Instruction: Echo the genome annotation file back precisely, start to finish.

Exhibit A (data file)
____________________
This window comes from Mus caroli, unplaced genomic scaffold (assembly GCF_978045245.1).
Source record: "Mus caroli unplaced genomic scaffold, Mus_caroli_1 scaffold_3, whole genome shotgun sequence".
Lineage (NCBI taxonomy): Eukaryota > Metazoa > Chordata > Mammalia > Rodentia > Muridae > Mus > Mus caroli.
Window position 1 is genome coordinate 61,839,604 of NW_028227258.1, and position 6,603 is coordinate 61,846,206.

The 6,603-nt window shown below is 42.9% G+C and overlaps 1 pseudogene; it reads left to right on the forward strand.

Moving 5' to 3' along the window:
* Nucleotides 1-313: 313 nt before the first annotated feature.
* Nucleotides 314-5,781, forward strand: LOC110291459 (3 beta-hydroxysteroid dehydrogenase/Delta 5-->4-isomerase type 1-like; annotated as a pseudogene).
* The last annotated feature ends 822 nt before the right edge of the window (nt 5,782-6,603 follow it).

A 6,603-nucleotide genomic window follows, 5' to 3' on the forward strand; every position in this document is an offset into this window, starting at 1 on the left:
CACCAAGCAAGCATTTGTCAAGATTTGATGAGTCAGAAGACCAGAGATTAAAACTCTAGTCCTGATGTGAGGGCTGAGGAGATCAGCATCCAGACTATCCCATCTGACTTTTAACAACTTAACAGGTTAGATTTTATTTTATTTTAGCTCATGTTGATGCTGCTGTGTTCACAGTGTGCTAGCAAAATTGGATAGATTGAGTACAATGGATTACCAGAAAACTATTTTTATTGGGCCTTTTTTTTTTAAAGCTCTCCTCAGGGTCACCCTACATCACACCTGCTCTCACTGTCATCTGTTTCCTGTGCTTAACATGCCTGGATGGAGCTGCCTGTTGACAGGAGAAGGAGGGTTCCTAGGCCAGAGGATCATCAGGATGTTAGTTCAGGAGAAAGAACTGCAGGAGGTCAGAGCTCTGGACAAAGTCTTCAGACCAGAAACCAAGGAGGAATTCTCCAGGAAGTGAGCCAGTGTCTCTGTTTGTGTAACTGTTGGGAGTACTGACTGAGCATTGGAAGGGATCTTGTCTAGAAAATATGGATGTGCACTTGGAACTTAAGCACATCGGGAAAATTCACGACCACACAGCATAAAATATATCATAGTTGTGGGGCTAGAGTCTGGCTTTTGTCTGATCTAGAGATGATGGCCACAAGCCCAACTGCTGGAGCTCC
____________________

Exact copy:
This window comes from Mus caroli, unplaced genomic scaffold (assembly GCF_978045245.1).
Source record: "Mus caroli unplaced genomic scaffold, Mus_caroli_1 scaffold_3, whole genome shotgun sequence".
Lineage (NCBI taxonomy): Eukaryota > Metazoa > Chordata > Mammalia > Rodentia > Muridae > Mus > Mus caroli.
Window position 1 is genome coordinate 61,839,604 of NW_028227258.1, and position 6,603 is coordinate 61,846,206.

The 6,603-nt window shown below is 42.9% G+C and overlaps 1 pseudogene; it reads left to right on the forward strand.

Moving 5' to 3' along the window:
* Nucleotides 1-313: 313 nt before the first annotated feature.
* Nucleotides 314-5,781, forward strand: LOC110291459 (3 beta-hydroxysteroid dehydrogenase/Delta 5-->4-isomerase type 1-like; annotated as a pseudogene).
* The last annotated feature ends 822 nt before the right edge of the window (nt 5,782-6,603 follow it).

A 6,603-nucleotide genomic window follows, 5' to 3' on the forward strand; every position in this document is an offset into this window, starting at 1 on the left:
CACCAAGCAAGCATTTGTCAAGATTTGATGAGTCAGAAGACCAGAGATTAAAACTCTAGTCCTGATGTGAGGGCTGAGGAGATCAGCATCCAGACTATCCCATCTGACTTTTAACAACTTAACAGGTTAGATTTTATTTTATTTTAGCTCATGTTGATGCTGCTGTGTTCACAGTGTGCTAGCAAAATTGGATAGATTGAGTACAATGGATTACCAGAAAACTATTTTTATTGGGCCTTTTTTTTTTAAAGCTCTCCTCAGGGTCACCCTACATCACACCTGCTCTCACTGTCATCTGTTTCCTGTGCTTAACATGCCTGGATGGAGCTGCCTGTTGACAGGAGAAGGAGGGTTCCTAGGCCAGAGGATCATCAGGATGTTAGTTCAGGAGAAAGAACTGCAGGAGGTCAGAGCTCTGGACAAAGTCTTCAGACCAGAAACCAAGGAGGAATTCTCCAGGAAGTGAGCCAGTGTCTCTGTTTGTGTAACTGTTGGGAGTACTGACTGAGCATTGGAAGGGATCTTGTCTAGAAAATATGGATGTGCACTTGGAACTTAAGCACATCGGGAAAATTCACGACCACACAGCATAAAATATATCATAGTTGTGGGGCTAGAGTCTGGCTTTTGTCTGATCTAGAGATGATGGCCACAAGCCCAACTGCTGGAGCTCC